Protests Mount as Travelers Are Stranded Under New Immigration Policy!

Dear Commons Community,

The headlines all over the globe are pointing to the disruption caused by President Donald Trump’s executive order issued Friday effectively closing the United States to refugees and immigrants from seven predominantly Muslim countries. The order bars entry to refugees from anywhere in the world for 120 days and from Syria indefinitely. It blocks any visitors for 90 days from seven designated countries: Iran, Iraq, Libya, Somalia, Sudan, Syria and Yemen.  Critics at home and abroad see the president’s order as a retreat from traditional American values. World  leaders denounced the order, and several Republican lawmakers called on Mr. Trump to back down.

At our colleges and universities, there is great concern over the plight of international scholars and students.  As The Chronicle of Higher Education describes in this morning’s edition:

“Stay calm, you’re safe here.”  That’s the message American colleges have been trying to send to international students in the wake of the executive order, signed Friday night by President Trump, that imposes a travel ban on visitors — including students and other people with valid visas and …..that they can continue their studies uninterrupted. In the meantime, officials advised students not to travel abroad during the 90-day ban.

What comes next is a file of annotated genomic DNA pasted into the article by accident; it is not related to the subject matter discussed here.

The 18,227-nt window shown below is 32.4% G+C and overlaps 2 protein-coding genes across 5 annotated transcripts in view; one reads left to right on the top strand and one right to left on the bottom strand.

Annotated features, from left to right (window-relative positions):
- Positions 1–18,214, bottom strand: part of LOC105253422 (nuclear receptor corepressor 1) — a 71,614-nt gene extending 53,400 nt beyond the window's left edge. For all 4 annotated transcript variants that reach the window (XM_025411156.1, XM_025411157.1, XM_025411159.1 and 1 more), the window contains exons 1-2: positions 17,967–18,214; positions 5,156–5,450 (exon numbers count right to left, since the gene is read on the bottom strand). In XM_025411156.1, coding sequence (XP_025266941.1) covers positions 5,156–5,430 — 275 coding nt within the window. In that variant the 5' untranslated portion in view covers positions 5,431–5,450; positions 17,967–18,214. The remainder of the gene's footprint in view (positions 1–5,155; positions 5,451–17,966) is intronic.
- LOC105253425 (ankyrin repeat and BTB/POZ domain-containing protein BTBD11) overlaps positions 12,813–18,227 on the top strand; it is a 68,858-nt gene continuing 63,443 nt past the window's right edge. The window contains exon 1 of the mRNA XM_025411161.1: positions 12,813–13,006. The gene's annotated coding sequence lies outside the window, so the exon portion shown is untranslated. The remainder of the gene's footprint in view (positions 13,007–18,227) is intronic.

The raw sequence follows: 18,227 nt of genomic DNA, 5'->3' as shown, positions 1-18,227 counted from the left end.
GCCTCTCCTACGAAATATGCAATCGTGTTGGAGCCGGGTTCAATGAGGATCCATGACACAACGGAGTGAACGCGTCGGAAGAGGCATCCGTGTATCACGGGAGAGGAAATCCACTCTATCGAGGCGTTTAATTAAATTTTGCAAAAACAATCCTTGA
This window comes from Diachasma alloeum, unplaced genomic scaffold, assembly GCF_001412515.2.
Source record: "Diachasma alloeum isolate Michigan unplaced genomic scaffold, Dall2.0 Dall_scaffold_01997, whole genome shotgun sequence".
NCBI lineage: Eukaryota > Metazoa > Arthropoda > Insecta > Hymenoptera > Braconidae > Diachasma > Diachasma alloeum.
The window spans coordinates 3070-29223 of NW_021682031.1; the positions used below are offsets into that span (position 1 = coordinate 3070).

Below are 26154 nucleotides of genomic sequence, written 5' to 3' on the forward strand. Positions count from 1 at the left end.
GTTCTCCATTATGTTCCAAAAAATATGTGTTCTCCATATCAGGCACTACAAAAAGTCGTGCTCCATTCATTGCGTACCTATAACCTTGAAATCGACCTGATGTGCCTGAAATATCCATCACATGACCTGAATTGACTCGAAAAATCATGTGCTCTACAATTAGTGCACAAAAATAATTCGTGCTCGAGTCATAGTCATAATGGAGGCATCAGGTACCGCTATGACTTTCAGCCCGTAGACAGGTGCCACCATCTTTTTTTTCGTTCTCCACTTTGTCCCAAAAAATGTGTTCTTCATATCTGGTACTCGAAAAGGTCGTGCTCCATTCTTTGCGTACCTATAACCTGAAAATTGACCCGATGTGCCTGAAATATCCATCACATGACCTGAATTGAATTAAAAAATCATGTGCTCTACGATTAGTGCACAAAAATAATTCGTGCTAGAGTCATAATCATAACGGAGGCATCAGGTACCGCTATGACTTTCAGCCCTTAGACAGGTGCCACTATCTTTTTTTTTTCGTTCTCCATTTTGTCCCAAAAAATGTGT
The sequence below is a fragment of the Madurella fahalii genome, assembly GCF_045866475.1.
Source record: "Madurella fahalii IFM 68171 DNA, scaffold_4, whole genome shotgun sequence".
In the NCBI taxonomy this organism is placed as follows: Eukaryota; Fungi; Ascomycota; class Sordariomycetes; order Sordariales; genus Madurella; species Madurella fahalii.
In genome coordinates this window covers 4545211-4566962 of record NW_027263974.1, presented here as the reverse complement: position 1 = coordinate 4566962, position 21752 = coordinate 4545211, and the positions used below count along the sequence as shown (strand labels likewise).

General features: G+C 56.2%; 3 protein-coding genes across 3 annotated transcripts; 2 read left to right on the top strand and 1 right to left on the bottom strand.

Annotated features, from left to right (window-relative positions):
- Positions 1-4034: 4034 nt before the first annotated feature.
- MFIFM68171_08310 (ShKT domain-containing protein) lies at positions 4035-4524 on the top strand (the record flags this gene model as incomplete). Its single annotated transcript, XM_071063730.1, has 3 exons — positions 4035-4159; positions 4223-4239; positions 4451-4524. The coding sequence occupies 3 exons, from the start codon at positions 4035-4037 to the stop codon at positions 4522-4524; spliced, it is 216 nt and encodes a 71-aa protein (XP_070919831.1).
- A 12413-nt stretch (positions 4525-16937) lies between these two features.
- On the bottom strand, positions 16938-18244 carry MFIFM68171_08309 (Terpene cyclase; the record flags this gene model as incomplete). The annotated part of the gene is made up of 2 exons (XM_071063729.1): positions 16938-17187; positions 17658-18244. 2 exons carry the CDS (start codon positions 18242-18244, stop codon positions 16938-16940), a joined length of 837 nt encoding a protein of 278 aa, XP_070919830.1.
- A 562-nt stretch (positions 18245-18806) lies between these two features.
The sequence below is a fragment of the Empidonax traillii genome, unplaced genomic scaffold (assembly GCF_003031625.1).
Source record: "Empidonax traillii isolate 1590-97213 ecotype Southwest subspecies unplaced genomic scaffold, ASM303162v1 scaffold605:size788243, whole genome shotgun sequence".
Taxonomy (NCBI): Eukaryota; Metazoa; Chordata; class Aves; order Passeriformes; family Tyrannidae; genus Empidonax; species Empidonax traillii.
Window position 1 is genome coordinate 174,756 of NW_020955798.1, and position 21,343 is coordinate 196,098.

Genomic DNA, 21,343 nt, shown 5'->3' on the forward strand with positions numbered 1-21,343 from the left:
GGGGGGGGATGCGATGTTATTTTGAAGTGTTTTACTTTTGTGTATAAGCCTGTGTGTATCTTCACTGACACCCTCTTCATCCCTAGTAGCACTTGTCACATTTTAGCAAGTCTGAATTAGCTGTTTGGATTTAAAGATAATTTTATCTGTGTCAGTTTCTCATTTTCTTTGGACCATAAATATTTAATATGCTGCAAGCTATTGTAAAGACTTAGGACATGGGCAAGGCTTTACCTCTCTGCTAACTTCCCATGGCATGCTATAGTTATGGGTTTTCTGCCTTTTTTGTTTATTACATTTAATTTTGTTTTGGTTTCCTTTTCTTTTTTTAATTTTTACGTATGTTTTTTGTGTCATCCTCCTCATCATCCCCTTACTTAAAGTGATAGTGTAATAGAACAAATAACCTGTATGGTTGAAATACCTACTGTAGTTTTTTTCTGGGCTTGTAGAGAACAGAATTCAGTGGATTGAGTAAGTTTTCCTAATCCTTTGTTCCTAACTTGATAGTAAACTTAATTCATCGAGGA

But the soothing words belie deeper concerns. Since the presidential election, educators had been bracing for a “Trump effect” on international students. In a survey of prospective foreign students released last spring, when few gave the Republican businessman strong odds of winning the presidency, 60 percent said they would be less likely to study in the United States under a President Trump.

Few campus officials, however, anticipated the sweep of the executive order, which also placed an indefinite-day freeze on refugees from Syria….

“We were expecting something to happen,” says Ronald B. Cushing, director of international services at the University of Cincinnati, “but not this flurry and not in the very first week.”

Here at the CUNY Graduate Center, one Iranian student was denied re-entry backed to the United States after visiting her parents over the winter break.



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